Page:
Gareth van Onselen, former head of politics and governance at the Institute for Race Relations (IRR) and, before that, an employee of the Democratic Alliance (DA) for 12 years, has written a column in which neither the think tank or the party come off well.
The DA, Van Onselen writes, has now descended into a quagmire of “leaks, fights, slurs, vicious gossip and internal poison, much of which is playing out publicly”.
He believes the most dangerous “toxin” fuelling the DA’s troubles is race, and accuses leader Mmusi Maimane of having “played an entirely irresponsible role in setting the scene for a potential race war”.
The IRR, however, doesn’t come off much better in the column.
Van Onselen accuses the think tank’s newly-launched #savetheopposition campaign of being “entirely political because, on reading the relevant statement, it is devoid of substantive argument or evidence”.
A third victim of Van Onselen’s ire is the media, which he says is “no less disgraceful” than the DA in its “utter contempt for perspective, evidence and reason”.
“It seems set to make race the fundamental and only issue, at the expense of any considered analysis,” he says.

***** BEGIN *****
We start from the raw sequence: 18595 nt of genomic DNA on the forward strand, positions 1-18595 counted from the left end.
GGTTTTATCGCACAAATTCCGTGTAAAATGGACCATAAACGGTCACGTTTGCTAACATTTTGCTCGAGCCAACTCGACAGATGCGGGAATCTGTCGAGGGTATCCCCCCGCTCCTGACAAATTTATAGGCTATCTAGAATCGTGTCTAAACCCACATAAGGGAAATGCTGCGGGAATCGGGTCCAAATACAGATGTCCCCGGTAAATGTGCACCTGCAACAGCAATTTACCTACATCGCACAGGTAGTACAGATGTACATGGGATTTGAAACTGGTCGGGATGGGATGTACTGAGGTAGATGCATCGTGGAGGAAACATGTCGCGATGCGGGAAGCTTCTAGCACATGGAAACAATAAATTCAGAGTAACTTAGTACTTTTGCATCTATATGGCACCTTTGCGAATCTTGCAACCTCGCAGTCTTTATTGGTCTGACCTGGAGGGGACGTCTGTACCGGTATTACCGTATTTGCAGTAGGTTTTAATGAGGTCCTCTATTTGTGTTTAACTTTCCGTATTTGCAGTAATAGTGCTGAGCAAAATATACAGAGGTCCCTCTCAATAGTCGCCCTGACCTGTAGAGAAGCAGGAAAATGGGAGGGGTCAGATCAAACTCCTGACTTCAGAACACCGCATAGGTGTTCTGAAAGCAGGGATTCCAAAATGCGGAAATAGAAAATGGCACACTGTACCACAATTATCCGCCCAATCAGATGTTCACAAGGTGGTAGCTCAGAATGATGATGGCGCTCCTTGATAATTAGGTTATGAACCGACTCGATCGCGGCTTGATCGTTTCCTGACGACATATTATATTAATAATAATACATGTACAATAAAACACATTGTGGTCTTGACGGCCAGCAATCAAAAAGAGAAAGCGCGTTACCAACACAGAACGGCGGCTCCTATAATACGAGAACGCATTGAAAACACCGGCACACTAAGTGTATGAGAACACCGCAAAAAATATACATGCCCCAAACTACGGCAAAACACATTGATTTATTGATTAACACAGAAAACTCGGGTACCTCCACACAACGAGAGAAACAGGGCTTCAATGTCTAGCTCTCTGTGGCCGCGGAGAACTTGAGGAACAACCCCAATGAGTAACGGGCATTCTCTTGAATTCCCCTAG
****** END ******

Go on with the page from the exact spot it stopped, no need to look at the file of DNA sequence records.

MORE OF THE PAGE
In the column, Van Onselen comes to the conclusion that regardless of the motives behind the IRR’s “attempts to influence the DA”, their campaign simply “isn’t working”.
“There are many in the DA, of all persuasions, who have contempt for the IRR’s approach, whatever its merits,” he says.
The full column can be read here.
Last week, the DA’s financial committee found there was no wrongdoing committed by Maimane following allegations that he drove a car bought by Steinhoff’s Markus Jooste and allegedly declared a R4-million Claremont home he was renting as his own.
In a statement, DA finance chairperson and MP Dion George said it was Maimane who referred the matter to the finance committee for an investigation, after anonymous leaks about his accommodation and travel arrangements were published by different media houses.
Following the investigation, George found: “As it relates to travel arrangements, Mr Maimane did enjoy the use of a Toyota Fortuner in the Western Cape, donated to the party by Steinhoff via their subsidiary, Hertz.
“After the Steinhoff scandal broke, the car was returned. There was a delay due in part to the leader’s international trip to the USA and a Federal Congress taking place in Gauteng.”
Maimane was also cleared on the details around his home.
George said he found no financial illegality on behalf of Maimane, pertaining to both the house and the car, despite City Press originally reporting that Maimane had declared the Claremont home in the parliamentary assets registry as his own, even though the house did not belong to him.
In the wake of what Maimane has described as a smear campaign against him following the fallout from the DA’s worse-than-expected electoral results, the DA leader has called for an early elective conference to be held to test the faith his party members still have in his leadership.
(Compiled by Daniel Friedman. Additional reporting, Charles Cilliers.)